Level 1 or Level2 for the PHEV? - Page 6 - Kia Niro Forum
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post #51 of 56 (permalink) Old 05-15-2019, 02:48 PM
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On equipment that draws substantial current or a dedicated circuit you are always encouraged to limit the amperage to the rated device. For example a dryer is on a 30 amp circuit to limit its current draw to 30 amps. Sure you could wire it for 60 amps with a 60 amp circuit breaker and 60 amp wiring. If the Dryer heating element touches the case or if the motor binds and draws excessive amperage the circuit wired for 60 amps will supply 60 amps to the dryer until that threshold is exceeded. The appliance wiring is not rated for 60 amps and by code it must be put on a 30 amp breaker to limit the amount of current it sees.

A Level 2 car charging device is for example rated for 20 amps (or more in some cases). If a circuit is capable of supplying 50 amps and there was a catastrophic failure of the device you could have 50 amps going to a device that is rated for 20 amps. Even if the device has some safety protection and regulating circuitry this is still considered a very unsafe situation. A Level 2 car charger should have its own dedicated circuit that is installed for that device with its circuit protection designed around that device. That is the difference between a normal house branch circuit that can have many items plugged into it and a dedicated circuit.

A Level 1 charger on the other hand can be plugged into any grounded circuit. That is why KIA and others supply the Level 1 chargers. The are convenient, don't require a dedicated circuit and can be immediately used by the consumer to charge their new vehicle. Imagine a consumers dismay if they found they were supplied with a Level 2 charger that required a special dedicated circuit and then the average consumer would be tasked with paying an electrician to install a new circuit for a substantial cost before the consumer could charge their car.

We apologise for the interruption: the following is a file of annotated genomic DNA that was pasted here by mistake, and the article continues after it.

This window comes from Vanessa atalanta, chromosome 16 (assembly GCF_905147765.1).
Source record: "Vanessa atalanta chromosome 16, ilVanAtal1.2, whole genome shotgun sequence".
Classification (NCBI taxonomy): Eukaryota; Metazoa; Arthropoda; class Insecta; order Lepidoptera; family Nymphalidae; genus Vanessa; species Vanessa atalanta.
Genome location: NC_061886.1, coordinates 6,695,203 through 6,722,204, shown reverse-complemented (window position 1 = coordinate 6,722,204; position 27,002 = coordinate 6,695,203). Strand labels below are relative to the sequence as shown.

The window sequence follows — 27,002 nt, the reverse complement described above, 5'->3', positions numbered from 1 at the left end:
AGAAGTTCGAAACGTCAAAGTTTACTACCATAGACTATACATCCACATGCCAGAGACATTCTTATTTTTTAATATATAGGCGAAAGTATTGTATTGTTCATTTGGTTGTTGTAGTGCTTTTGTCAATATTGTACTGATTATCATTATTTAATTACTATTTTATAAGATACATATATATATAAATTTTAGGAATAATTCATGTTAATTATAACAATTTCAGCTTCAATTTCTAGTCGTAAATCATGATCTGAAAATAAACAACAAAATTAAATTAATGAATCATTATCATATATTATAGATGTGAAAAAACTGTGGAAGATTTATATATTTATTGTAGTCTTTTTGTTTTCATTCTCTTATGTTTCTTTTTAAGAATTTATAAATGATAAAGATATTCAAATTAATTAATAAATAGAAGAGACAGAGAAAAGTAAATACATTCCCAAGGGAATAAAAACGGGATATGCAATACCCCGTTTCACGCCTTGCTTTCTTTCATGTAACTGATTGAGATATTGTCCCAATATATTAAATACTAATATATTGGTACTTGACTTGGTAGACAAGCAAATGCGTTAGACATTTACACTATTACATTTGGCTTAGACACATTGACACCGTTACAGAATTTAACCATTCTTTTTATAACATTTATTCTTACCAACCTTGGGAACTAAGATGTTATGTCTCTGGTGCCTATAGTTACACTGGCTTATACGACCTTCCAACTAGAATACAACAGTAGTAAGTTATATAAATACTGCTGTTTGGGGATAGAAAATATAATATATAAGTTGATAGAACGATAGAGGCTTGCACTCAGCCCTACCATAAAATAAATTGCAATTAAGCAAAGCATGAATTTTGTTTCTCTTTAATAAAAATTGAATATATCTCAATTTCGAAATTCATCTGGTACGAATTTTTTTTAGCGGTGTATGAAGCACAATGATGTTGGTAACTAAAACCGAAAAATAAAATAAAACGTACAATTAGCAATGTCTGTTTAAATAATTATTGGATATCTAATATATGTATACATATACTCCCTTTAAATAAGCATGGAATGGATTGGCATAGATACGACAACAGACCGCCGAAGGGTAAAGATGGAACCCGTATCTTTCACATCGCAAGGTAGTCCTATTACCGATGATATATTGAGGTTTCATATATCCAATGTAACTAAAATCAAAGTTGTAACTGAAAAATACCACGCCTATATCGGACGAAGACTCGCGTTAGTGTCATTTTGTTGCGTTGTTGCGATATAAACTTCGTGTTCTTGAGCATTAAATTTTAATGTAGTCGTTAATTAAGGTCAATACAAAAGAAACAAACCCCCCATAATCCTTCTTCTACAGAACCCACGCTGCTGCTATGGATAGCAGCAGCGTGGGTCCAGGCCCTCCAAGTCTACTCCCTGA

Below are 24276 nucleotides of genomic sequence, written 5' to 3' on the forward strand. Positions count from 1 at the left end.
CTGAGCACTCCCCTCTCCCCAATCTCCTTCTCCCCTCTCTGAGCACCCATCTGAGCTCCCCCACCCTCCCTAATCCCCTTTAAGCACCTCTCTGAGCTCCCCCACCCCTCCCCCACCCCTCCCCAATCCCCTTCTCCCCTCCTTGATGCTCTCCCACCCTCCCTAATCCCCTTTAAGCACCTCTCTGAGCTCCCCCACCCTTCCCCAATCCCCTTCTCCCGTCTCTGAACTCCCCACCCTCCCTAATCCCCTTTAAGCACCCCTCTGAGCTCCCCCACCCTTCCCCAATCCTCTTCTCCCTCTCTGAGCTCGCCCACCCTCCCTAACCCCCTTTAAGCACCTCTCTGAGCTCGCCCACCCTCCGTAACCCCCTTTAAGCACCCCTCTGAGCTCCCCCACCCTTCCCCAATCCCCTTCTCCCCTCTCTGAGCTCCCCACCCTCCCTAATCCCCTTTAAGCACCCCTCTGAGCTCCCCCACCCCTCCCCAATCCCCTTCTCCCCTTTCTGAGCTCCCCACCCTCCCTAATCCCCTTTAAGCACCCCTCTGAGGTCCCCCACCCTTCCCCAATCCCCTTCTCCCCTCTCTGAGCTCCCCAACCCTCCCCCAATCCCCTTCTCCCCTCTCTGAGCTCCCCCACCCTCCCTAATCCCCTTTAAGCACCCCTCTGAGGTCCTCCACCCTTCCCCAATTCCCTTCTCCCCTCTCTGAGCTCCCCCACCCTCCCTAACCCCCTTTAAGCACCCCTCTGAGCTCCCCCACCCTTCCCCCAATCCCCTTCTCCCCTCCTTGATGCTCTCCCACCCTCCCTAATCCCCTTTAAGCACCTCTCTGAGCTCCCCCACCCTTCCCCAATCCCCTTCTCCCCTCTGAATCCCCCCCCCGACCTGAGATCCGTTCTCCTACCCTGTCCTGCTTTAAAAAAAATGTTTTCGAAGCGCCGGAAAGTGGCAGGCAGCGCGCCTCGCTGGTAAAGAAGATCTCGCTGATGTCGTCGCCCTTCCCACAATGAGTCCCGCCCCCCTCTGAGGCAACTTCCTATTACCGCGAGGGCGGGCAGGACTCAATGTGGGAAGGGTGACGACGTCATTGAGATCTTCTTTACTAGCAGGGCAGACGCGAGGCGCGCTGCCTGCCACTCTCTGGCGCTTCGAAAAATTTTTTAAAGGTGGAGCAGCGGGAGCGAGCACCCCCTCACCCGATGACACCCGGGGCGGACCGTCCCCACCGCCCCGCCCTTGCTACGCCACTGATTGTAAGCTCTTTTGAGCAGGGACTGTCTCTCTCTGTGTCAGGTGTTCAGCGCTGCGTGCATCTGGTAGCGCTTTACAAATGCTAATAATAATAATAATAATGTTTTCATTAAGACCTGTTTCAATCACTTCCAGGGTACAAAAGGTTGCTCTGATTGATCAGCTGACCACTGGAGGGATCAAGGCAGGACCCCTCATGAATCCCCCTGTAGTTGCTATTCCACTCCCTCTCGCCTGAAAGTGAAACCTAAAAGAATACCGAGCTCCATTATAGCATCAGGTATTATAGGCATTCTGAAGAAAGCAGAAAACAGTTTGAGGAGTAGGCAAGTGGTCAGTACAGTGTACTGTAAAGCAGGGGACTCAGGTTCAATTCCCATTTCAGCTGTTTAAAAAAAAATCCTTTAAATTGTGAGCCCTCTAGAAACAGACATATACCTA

Here is a short video on Charging Station Safety - they have other videos on how to size circuit protection and many other topics
https://www.youtube.com/watch?time_c...&v=_TFgeRBLyls
I understand and appreciate your points but I see many more examples of over designing circuits for the intended load (e.g. dedicated 15/20a circuits for refrigerator, garbage disposal, ...).

I'm more comfortable running my 240v 16a L2 cord on a 240v 30a dryer wire/CB than down sizing the CB.

FWIW, It's not hard to trip a 30a CB vs a 20a CB. In fact, it's easy to trip the whole house 200a CB. I know, I've done it.

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post #52 of 56 (permalink) Old 05-15-2019, 04:48 PM
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I'm not the least bit worried running a 16A charger on a 50 amp circuit. As others have mentioned, the breaker rating is to protect the wiring, not the end device. How many devices in any home are plugged into a 120V/15A circuit that draw less than an amp?

In the future when/if I or a future owner want to charge at a higher rate for something that can use it, then all they have to do is replace the outlet with a NEMA 14-50R receptacle for less than $10 and it's ready to go. Since the box already has the 50A breaker, and I have plenty of AWG 8 wire pulled from the hot tub install, why not?

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post #53 of 56 (permalink) Old 08-07-2019, 12:36 PM
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I've been reading this thread with great interest because I was very close to buying the PHEV, but the salesman said it should not be charged on a 120V circuit and the service dept confirmed it.
I didn't believe them so came to this forum for information, but it doesn't look like there is a concrete answer from KIA.
I tried calling KIA but got nowhere, so still not sure about why the manual says to use the 120V charger as a backup charger only.
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post #54 of 56 (permalink) Old 08-07-2019, 01:03 PM
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Originally Posted by K-Ville View Post